For instance, in the EU, recycled plastics intended for food contact must adhere to EU Regulation 2022/1616, which mandates the use of approved recycling processes verified through a technical dossier submitted to the European Food Safety Authority (EFSA). This includes conducting 'challenge testing' to assess the decontamination efficiency of the recycling process. Adhering to stringent industry standards and regulations is crucial, as it not only ensures product safety but also reinforces consumer trust in recycled content as a viable, sustainable packaging option.

How will recycled content be measured in packaging?

There is no universally accepted method to quantify the exact amount of recycled material in a product. Laboratory tests can verify its presence, but determining the precise quantity remains a challenge. Some of the ways you can calculate recycled content include:

  • Controlled blending approach: This method focuses on blending recycled plastics with other materials in a specified ratio, providing evidence of recycled content claims through the physical tracking of the materials. This approach centers on tracing the physical journey of materials throughout the entire recycling process.
  • Mass Balance approach: This method focuses on tracking all input and output materials. However, it doesn't always guarantee the traceability of materials throughout their journey, leading to the conclusion that the end product might contain recycled content, although it cannot be confirmed with certainty.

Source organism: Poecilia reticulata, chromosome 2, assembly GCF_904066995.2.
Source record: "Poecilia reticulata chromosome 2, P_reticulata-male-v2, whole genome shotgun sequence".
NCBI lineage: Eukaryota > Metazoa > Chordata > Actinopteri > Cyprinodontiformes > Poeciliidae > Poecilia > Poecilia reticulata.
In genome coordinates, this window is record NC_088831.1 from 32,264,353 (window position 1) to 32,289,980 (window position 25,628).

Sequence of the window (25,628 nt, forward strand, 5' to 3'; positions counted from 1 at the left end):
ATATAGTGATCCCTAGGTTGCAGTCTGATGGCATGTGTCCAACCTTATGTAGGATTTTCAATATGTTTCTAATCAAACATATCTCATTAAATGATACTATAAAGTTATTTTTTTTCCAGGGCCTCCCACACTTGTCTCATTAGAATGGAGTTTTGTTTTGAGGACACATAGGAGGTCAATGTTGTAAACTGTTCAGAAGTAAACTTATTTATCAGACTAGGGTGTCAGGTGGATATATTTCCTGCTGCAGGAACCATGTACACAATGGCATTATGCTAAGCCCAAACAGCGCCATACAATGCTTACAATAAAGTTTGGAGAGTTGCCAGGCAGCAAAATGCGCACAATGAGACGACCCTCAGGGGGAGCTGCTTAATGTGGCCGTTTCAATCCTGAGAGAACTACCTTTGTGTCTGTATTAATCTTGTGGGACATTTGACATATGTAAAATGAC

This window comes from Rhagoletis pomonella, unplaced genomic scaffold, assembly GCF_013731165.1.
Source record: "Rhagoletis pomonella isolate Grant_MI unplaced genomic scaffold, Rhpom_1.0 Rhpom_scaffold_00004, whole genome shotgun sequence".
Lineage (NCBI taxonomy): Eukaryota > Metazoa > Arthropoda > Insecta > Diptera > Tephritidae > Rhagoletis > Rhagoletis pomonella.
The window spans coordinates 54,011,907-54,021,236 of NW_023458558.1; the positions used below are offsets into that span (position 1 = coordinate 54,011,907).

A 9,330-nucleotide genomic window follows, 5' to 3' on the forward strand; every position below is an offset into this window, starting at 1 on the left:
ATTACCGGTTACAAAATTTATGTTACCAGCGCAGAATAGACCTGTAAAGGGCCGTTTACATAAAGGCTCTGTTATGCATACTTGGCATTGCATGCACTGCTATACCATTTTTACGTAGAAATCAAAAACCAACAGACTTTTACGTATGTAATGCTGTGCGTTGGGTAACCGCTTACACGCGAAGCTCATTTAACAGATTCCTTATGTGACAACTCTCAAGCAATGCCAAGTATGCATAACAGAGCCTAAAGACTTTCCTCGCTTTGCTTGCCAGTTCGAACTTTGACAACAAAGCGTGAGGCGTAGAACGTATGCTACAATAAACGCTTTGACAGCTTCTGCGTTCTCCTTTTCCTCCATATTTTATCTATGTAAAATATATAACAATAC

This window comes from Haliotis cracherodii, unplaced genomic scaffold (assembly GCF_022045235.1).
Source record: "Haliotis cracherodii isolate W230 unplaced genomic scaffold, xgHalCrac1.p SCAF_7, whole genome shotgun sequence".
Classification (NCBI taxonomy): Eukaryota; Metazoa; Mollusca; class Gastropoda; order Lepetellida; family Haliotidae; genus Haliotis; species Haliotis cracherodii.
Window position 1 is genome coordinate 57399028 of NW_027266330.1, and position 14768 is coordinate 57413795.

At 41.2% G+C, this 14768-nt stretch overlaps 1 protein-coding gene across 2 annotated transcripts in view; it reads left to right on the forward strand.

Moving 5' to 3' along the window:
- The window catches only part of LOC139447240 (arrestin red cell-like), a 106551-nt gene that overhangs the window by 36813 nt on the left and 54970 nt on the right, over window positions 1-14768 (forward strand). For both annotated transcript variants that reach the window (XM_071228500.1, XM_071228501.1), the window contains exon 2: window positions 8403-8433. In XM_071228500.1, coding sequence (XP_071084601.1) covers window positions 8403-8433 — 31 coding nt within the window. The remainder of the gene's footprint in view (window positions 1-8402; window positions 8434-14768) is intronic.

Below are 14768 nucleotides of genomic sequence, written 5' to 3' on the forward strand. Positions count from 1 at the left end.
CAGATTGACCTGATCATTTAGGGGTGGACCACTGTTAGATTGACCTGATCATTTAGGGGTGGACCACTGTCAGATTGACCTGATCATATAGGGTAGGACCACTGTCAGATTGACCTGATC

• Legislations/guidelines: Recycled content calculations can be introduced through legislation, such as the PPWR proposal, which indicates that the calculation rules for recycled content will be implemented through an implementing act in 2026. Additionally, voluntary guidelines, like the Australian Recycled Content Traceability framework, aim to support a nationally standardized approach to including recycled content in packaging. This guidance assists producers in accessing information on the material history, sourcing, and processing of recycled materials for successful supply chain traceability.

The industry tends to favor a practical solution: the mass balance approach. This method serves as a chain-of-custody model, ensuring traceability within supply chains and production processes where physical material segregation may not be feasible. It provides a practical and realistic way to navigate the complexities of diverse materials and suppliers, enabling businesses to credibly account for their use of recycled materials in a manner that is both manageable and meaningful.

Next Steps

The shift towards using recycled content in packaging represents a critical step forward in our collective journey towards sustainability. By rethinking our approach to waste and embracing the circular economy, countries can reduce their environmental impact, conserve virgin materials, and pave the way for a greener, more sustainable future. As countries navigate the regulatory landscape and overcome recycling challenges, the potential for recycled content in packaging continues to grow, promising a revolution in the way we think about and manage our waste. Curious about how this may affect your packaging in the future? Contact us today!